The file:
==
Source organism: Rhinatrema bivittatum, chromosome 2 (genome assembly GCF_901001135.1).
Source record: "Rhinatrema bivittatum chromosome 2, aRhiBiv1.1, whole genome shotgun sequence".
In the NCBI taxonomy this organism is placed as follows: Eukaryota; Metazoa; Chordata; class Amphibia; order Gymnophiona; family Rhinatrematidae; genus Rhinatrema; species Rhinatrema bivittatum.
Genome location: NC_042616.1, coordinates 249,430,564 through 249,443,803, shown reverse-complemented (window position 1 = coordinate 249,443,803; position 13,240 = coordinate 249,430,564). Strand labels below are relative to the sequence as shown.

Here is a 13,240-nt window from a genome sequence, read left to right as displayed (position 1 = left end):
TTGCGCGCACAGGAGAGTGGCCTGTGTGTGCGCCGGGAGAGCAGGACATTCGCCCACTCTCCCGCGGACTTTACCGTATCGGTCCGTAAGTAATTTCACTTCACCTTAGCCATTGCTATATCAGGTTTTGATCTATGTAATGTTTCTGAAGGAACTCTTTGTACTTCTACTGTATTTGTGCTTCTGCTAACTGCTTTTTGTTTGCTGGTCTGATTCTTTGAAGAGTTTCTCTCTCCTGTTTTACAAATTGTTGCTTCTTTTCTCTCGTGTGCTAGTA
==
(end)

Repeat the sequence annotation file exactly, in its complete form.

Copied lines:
Source organism: Rhinatrema bivittatum, chromosome 2 (genome assembly GCF_901001135.1).
Source record: "Rhinatrema bivittatum chromosome 2, aRhiBiv1.1, whole genome shotgun sequence".
In the NCBI taxonomy this organism is placed as follows: Eukaryota; Metazoa; Chordata; class Amphibia; order Gymnophiona; family Rhinatrematidae; genus Rhinatrema; species Rhinatrema bivittatum.
Genome location: NC_042616.1, coordinates 249,430,564 through 249,443,803, shown reverse-complemented (window position 1 = coordinate 249,443,803; position 13,240 = coordinate 249,430,564). Strand labels below are relative to the sequence as shown.

Here is a 13,240-nt window from a genome sequence, read left to right as displayed (position 1 = left end):
TTGCGCGCACAGGAGAGTGGCCTGTGTGTGCGCCGGGAGAGCAGGACATTCGCCCACTCTCCCGCGGACTTTACCGTATCGGTCCGTAAGTAATTTCACTTCACCTTAGCCATTGCTATATCAGGTTTTGATCTATGTAATGTTTCTGAAGGAACTCTTTGTACTTCTACTGTATTTGTGCTTCTGCTAACTGCTTTTTGTTTGCTGGTCTGATTCTTTGAAGAGTTTCTCTCTCCTGTTTTACAAATTGTTGCTTCTTTTCTCTCGTGTGCTAGTA